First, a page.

There are some basic truths everyone should be able to agree to. In discussions of climate science, one of those truths is the greenhouse effect is real. I’d like to discuss what I believe should be another.
A few days ago I came across a post at the (formerly known as) wottsupwiththat blog. I was disturbed to see this:
So, I’m no longer interested in discussions about aspects that are largely indisputable. The rise in atmospheric CO2 is anthropogenic. There is virtually no doubt. Our current overall warming is also anthropogenic. Again, there is virtually no doubt. Michael Mann’s Hockey Stick has not been debunked, despite what people might say (McIntyre & McKitrick 2005 has numerous easily explained issues). Exactly where to draw the line with respect to the science is trickier, as there aspects that are uncertain and I certainly don’t even want to prevent discussion about those aspects that are certain. I just don’t want comment threads diverted into lengthy exchanges about something that is largely undisputed.
The first notion is relatively indisputable. I’m not sure what the author means by “overall warming is also anthropogenic” for the second notion. I’m going to assume author means humans have contributed some amount of warming as that is indisputable. The third notion is where my problem lies.
Michael Mann’s hockey stick has been the subject of a great deal of discussion, and it seems the author is simply dismissing all of that with a wave of his hand. Even worse, he says “McIntyre & McKitrick 2005 has numerous easily explained issues,” but he doesn’t say what those issues are. He doesn’t provide a link to a discussion of them. He doesn’t provide a reference for the claim. Even worse, he doesn’t explain why we should only care about that one paper when multiple papers were published criticizing Mann’s hockey stick.
Worse than that? McIntyre & McKitrick published two such papers in 2005. The author of that post refers to one but doesn’t distinguish which. That flawed reference, combined with his failure to mention any other paper, seems to suggest he doesn’t know multiple papers exist. I’m at a loss to explain the paragraph otherwise. Regardless, I thought it’d be worthwhile to seek out the author’s previous refutations of McIntyre and McKitrick’s work. A search of his site pulled up this post from five months ago. I read it, saw the author had little knowledge of the material he discussed in it, and today I wrote up a response. Unfortunately, when I went to submit it, I was given an error by his blog software. It seems the post cannot be commented on now (perhaps due to its age). As such, I’m posting what I wrote here:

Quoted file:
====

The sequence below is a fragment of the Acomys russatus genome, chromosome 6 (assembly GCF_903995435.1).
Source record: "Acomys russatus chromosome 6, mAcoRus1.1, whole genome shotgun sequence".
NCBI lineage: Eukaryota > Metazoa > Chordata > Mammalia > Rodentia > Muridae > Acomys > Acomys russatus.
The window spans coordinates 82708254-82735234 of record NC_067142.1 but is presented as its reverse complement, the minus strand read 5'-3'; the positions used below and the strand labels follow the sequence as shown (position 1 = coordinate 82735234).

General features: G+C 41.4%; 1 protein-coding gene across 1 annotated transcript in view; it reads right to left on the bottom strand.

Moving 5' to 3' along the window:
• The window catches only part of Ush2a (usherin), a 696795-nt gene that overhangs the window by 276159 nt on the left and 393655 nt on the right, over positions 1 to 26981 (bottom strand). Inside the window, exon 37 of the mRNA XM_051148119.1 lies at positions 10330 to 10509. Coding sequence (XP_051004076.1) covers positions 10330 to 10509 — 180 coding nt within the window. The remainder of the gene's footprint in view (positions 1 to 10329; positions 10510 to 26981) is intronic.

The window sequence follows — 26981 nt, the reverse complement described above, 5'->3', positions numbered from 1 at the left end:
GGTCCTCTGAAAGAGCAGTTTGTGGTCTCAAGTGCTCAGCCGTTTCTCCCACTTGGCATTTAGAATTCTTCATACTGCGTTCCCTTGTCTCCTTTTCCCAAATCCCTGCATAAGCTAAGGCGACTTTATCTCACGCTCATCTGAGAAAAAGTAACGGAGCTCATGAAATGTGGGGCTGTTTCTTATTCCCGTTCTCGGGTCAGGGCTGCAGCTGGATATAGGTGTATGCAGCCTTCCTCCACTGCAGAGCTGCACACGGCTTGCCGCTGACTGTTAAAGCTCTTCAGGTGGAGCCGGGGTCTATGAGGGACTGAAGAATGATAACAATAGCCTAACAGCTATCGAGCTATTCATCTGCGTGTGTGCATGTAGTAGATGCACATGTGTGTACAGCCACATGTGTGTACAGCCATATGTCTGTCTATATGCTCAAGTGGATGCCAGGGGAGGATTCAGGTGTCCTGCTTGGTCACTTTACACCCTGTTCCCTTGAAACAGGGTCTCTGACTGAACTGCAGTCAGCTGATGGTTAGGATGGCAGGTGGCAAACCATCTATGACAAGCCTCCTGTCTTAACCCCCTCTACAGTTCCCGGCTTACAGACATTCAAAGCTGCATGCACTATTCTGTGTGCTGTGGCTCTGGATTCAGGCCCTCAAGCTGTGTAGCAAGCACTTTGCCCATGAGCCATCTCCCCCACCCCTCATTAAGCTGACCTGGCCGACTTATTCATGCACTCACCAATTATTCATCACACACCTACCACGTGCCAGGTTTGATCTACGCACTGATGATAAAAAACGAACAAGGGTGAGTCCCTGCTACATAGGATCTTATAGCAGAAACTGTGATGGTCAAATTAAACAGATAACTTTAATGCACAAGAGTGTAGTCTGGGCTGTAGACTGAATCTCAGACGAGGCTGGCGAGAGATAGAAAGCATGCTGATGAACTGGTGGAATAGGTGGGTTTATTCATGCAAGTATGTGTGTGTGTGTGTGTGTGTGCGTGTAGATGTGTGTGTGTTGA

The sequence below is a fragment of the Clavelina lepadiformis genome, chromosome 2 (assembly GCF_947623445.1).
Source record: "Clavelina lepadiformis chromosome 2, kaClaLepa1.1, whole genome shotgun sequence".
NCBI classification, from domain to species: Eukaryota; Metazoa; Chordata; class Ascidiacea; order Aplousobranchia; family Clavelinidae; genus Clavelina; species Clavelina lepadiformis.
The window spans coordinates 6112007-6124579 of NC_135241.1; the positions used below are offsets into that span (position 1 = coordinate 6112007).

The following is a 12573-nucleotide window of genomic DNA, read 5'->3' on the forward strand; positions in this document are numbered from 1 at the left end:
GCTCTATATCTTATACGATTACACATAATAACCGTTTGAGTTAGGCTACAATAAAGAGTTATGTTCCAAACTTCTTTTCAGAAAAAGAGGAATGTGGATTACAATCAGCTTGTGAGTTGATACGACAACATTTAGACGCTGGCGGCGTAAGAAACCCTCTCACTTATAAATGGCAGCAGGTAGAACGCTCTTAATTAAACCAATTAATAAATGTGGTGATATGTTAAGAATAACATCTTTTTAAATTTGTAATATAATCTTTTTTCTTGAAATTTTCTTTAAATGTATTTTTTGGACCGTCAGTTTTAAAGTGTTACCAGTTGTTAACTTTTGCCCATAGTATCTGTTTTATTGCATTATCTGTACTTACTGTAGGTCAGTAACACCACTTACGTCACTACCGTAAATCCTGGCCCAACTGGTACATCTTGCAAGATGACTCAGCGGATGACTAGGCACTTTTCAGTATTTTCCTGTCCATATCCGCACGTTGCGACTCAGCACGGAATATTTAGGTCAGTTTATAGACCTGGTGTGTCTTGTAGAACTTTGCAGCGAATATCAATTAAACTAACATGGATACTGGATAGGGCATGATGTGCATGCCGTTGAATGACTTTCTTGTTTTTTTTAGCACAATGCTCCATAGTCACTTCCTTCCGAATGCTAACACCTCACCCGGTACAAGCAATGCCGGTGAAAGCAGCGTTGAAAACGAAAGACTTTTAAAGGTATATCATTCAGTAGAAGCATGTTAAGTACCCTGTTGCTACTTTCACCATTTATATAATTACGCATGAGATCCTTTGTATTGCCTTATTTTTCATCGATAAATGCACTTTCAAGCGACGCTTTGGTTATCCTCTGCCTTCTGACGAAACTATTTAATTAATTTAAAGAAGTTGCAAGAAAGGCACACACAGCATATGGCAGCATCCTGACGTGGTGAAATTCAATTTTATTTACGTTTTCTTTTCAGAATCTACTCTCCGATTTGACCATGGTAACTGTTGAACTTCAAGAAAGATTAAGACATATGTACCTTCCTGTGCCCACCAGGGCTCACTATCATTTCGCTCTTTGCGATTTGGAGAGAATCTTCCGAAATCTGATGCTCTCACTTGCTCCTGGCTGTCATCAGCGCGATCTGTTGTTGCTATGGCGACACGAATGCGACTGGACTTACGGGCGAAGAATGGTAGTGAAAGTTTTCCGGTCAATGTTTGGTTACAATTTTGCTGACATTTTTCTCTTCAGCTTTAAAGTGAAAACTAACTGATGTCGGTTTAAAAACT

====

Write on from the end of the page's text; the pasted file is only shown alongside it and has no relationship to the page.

This post unfortunately doesn’t examine anything in depth. To address that, I’ll attempt to. To begin, I’ll answer the question asked of Steve McIntyre and/or Ross McKitrick:
did you properly remove any underlying hockey stick profile from the data you used to produce the red-noise that you used in your 2005 paper
This question is poorly phrased. Whether or not the NAOMER series ought to have been detrended prior to being used to calculate red noise profiles is a matter one can dispute. Consider, for example, this post at Real Climate. It discusses the use of pseudoproxies created via examining the red noise profiles of the NAOMER series used by McIntyre and McKitrick. Not only do the authors not say it is necessary to detrend the series first, Michael Mann himself specifically promotes calculations as being done without such a step (in several inline responses). If the lead author of a paper promotes a process, it is difficult to see why critics of the paper should have their criticisms disputed based on the use of that process.
With that caveat in place, I can answer the question as, “No.” However, I can go beyond that. Critics of the hockey stick are often faulted for not examining the impact of the supposed flaws they find. To address this, we can examine the impact using a different red noise profile would have. Fortunately, it’s already been done. Take a look at this comment from Nick Stokes on his post criticizing the Wegman Report for how it critized Mann’s hockey stick. Nick Stokes is a frequent defender of the hockey stick, the post was defending the hockey stick, and he still acknowledges “the MBH tendency to make PC1 HS-shaped.” Another user posted: